Mary Titchmarsh told me “ We’d been through love and peace and it was when the hippies were turning towards the spiritual stuff – The Beatles went to India – that Thomas gave some talks at a commune in World’s End in Chelsea”. She visited him with her American macrobiotic teacher a few weeks later and Thomas turned to her after a while and asked “And why are you here?” to which she replied, in the true hippy questing way : “I want to know the truth!” Soon afterwards she started the Homeopathy classes and, as she described it: “I was hooked!”


Janet Snowden said in the SoH Newsletter in June 1990 ‘His teaching emphasised the development of the intellect. To him clarity, discipline, precision were very important….I needed a vision then because the hippy vision had failed and I could share his vision of helping to change the world while working in harmony with the laws of nature and of the planet’.


So by 1972 the druid classes and the homeopathy classes, known as the Saturday Medical, were well under way. Young people were drawn to the druid teachings and homeopathy in equal measure and the classes and the Order flourished. Dr Maughan taught from his own Materia Medica notes, combining notes made from his practice, which Kaaren Whitney describes as “a great and strong foundation… our best and strongest tool.” She had attended the homeopathy classes since 1970 and remembers that as the years went on and she was hearing a repeat of some of the remedies, she would be about to write down what he had said previously, “He was so clever – he knew – and so he changed the anecdote!”


Robert Davidson explained to Rowena Rowson ‘On the first evening the theory took an hour and a half. Just the once. I liked that. After that we did MM before tea and cases after tea’. People were encouraged to bring their own cases as soon as they could. Mary Titchmarsh said “He didn’t give you the feeling that Homeopathy was difficult…straight away he taught the tissue salts and encouraged you to go out and use them”.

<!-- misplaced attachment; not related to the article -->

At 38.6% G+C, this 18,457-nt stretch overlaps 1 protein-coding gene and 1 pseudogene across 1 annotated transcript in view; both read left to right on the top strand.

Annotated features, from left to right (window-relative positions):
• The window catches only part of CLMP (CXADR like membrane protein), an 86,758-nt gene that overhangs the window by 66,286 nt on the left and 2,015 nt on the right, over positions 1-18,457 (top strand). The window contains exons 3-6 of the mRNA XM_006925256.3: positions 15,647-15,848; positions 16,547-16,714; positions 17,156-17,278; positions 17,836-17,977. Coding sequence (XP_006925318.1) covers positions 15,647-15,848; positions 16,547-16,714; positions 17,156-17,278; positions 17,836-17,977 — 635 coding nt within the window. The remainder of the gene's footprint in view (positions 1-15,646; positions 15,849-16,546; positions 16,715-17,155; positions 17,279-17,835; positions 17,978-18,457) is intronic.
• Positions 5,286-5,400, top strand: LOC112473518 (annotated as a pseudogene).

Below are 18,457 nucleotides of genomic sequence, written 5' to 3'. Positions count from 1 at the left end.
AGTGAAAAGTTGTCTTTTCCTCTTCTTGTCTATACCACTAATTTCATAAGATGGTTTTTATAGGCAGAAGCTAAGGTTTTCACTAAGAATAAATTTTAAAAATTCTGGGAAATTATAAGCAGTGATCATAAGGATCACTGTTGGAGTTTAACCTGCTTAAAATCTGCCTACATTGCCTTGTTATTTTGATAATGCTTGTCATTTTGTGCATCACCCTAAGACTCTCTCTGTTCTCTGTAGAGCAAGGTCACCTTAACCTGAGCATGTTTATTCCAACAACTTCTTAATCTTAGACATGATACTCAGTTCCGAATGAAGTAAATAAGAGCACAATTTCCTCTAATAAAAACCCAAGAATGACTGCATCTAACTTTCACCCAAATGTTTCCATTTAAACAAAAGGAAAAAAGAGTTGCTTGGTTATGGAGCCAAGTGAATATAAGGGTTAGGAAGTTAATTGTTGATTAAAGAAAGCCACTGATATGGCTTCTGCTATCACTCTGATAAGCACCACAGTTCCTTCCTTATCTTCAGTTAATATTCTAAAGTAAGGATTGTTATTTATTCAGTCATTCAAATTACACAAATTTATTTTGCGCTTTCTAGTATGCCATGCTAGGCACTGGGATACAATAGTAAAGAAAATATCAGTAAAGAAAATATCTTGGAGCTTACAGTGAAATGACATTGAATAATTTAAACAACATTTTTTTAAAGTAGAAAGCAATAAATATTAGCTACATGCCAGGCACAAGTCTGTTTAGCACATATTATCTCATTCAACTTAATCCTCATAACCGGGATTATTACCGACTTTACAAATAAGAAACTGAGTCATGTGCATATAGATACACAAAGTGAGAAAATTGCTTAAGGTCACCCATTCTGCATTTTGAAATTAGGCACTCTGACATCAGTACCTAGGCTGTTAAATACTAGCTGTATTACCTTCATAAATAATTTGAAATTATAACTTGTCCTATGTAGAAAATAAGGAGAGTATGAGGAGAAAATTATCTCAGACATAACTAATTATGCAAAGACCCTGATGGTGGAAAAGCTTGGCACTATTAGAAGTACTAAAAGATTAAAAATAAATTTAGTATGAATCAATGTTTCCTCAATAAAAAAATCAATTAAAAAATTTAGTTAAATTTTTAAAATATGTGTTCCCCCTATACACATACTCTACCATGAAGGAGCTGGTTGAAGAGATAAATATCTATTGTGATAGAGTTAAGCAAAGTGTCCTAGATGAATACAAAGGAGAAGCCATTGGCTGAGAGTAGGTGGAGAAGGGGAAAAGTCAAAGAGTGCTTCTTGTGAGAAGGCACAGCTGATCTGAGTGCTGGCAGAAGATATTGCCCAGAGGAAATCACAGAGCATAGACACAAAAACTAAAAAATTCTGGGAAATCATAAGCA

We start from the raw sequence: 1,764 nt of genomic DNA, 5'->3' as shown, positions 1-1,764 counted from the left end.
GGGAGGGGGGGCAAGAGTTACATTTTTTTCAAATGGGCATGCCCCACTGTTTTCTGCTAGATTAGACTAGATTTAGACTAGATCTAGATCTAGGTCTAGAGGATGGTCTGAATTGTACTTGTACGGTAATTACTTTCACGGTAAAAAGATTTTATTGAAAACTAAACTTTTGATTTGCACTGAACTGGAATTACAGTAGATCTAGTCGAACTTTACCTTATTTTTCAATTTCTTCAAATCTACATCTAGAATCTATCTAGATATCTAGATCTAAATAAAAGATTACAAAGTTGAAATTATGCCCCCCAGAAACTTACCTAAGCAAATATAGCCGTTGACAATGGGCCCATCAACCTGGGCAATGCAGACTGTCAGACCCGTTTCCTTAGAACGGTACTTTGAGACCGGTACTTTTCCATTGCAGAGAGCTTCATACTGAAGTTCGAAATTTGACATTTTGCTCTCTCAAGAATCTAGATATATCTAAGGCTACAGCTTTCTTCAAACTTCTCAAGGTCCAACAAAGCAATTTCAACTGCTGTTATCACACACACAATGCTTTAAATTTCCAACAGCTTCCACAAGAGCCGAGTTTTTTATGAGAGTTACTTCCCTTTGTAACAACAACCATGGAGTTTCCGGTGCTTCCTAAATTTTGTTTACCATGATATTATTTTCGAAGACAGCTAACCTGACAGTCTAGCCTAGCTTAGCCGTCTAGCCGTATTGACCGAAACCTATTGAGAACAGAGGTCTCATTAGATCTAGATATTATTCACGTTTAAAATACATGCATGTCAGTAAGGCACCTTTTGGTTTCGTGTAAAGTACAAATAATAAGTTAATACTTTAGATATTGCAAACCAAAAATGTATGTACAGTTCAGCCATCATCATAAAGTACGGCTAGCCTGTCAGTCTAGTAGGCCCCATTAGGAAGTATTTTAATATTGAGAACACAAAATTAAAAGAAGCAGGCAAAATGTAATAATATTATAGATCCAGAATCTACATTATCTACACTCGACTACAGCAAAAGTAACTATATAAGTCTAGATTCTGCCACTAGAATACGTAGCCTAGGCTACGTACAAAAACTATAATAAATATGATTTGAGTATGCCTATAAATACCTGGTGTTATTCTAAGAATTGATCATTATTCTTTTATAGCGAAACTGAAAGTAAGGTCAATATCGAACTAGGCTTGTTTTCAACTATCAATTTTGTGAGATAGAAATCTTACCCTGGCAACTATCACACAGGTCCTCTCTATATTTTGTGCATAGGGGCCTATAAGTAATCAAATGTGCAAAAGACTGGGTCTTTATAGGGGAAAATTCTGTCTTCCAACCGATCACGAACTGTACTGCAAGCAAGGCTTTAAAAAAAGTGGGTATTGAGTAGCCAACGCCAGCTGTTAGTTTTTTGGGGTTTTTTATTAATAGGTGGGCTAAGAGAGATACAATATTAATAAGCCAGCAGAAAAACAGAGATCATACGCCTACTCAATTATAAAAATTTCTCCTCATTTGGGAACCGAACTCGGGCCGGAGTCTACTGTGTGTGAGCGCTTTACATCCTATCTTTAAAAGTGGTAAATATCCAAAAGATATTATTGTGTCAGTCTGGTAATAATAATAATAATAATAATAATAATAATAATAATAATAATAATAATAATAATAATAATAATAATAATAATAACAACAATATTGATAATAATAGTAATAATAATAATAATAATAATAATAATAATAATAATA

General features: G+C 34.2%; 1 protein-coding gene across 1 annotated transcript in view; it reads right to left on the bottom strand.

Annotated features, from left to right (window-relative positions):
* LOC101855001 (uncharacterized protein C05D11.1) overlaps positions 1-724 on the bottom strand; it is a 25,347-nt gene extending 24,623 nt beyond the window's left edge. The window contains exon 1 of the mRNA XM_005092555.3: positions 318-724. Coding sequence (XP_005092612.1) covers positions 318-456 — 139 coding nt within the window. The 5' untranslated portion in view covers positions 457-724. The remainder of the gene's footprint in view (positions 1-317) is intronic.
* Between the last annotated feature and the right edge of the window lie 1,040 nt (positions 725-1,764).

Peter Chappell was there too: ‘ The room was full to the brim of people sitting on benches, stools and the floor, anywhere they could – making notes….He didn’t teach about repertory, anybody else’s MM or any systems…all you needed to learn was materia medica. Most importantly, he was inspiring’. Kaaren Witney said that one of the most important things he taught along with the MM was the need to “look behind the doors – not just look at what is being presented.” He encouraged everyone to look at what was motivating the patient, look at the faces of people on the tubes and buses, develop powers of observation. He taught from his extensive knowledge of esoteric information adding numerology, palmistry and astrology. As Jerome Whitney said “he would talk about spiritual things but….it was not abstract alone, it was always tied to practical examples and physical reality. It was not airy fairy. It was anchored. Both spiritual and anchored – left brain and right. You need both faculties developed in order to prescribe.”


Talking with the students of these classes I get a sense of the incredible energy that was being released in what turned out to be a very short time – Thomas Maughan died in 1976 and John Damonte had died a few months earlier in October 1975. Thomas was working in a three-fold way: the homeopathy classes, the druid classes and his homeopathic practice. Many of those early students also became his patients. Mary Titchmarsh: “He saw all these Sulphur hippies and started to release their blocks so they could find themselves and get on their paths”. His aim was to get you to “be yourself. Be the best you can. ‘Enjoy yourself’ was his catch phrase…fulfil yourself but have a higher purpose”.


Patients reported a huge amount of love and acceptance in Thomas Maughan’s consulting room. In contrast, in the classes he was often experienced as fierce. Janet Snowdon: “He had a vision of a group of homeopaths who would be able to carry on after him and that was why he was so fierce with us. There was a determination that we should be good practitioners”. Mary Titchmarsh said “His concern for us was that we should ‘get’ the teaching. If he thought we needed a heavy hand he’d give it”. However the Saturday Medical classes were comprised of people who had joined the order alongside people who had not, and there was sometimes a misunderstanding